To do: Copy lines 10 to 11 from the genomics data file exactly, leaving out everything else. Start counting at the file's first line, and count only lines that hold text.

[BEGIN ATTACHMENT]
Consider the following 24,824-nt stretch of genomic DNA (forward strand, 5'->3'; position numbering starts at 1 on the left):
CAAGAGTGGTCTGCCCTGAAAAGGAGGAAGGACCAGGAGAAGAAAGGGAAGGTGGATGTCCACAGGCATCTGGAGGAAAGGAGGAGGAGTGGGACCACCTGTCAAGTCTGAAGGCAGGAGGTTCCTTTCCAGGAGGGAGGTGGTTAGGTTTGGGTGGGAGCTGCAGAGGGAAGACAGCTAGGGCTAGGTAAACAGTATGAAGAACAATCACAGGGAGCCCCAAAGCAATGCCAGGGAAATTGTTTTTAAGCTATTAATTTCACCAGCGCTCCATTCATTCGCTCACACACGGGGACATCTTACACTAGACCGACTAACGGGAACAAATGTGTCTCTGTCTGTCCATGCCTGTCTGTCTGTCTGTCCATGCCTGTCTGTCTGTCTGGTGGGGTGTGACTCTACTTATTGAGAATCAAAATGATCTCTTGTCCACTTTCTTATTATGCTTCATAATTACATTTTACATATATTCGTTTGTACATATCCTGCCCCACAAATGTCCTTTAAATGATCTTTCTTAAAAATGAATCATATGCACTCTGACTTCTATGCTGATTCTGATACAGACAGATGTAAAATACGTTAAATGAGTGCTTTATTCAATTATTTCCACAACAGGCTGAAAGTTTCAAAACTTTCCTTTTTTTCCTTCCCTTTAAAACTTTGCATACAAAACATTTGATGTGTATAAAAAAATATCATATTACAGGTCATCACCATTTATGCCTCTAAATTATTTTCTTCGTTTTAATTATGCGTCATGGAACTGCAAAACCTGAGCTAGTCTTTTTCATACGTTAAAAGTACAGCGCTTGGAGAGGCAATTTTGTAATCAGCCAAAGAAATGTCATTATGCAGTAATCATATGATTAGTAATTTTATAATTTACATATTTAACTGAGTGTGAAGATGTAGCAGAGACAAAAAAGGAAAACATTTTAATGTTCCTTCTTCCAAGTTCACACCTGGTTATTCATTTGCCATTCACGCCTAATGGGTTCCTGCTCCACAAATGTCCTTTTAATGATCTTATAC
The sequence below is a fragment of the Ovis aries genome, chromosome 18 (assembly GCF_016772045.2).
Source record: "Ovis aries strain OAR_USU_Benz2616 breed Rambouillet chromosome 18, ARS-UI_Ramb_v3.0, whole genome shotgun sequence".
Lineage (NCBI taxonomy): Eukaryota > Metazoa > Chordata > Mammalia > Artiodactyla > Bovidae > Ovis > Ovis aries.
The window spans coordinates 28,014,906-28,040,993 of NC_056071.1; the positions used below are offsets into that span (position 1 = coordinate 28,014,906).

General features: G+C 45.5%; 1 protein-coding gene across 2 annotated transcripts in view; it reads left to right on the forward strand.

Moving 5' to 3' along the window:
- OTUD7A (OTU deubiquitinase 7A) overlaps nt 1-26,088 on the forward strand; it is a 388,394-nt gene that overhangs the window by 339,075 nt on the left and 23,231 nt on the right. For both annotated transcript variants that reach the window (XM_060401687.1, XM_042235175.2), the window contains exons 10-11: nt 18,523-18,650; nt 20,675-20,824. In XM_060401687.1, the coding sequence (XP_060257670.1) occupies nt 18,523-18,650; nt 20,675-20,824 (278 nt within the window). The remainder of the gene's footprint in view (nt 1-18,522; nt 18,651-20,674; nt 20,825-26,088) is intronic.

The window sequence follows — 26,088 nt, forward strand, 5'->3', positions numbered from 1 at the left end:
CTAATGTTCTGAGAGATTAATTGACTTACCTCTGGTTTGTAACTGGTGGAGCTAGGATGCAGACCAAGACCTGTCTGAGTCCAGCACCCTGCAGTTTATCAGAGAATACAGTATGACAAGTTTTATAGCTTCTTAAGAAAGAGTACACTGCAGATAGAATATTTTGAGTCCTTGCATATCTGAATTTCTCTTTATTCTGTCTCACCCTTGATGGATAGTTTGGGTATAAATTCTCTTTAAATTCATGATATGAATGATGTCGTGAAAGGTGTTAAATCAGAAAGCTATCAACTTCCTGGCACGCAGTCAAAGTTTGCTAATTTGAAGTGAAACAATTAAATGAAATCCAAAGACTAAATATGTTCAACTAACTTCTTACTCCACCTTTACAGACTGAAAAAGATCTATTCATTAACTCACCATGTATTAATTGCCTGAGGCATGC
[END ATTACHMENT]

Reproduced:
The window sequence follows — 26,088 nt, forward strand, 5'->3', positions numbered from 1 at the left end:
CTAATGTTCTGAGAGATTAATTGACTTACCTCTGGTTTGTAACTGGTGGAGCTAGGATGCAGACCAAGACCTGTCTGAGTCCAGCACCCTGCAGTTTATCAGAGAATACAGTATGACAAGTTTTATAGCTTCTTAAGAAAGAGTACACTGCAGATAGAATATTTTGAGTCCTTGCATATCTGAATTTCTCTTTATTCTGTCTCACCCTTGATGGATAGTTTGGGTATAAATTCTCTTTAAATTCATGATATGAATGATGTCGTGAAAGGTGTTAAATCAGAAAGCTATCAACTTCCTGGCACGCAGTCAAAGTTTGCTAATTTGAAGTGAAACAATTAAATGAAATCCAAAGACTAAATATGTTCAACTAACTTCTTACTCCACCTTTACAGACTGAAAAAGATCTATTCATTAACTCACCATGTATTAATTGCCTGAGGCATGC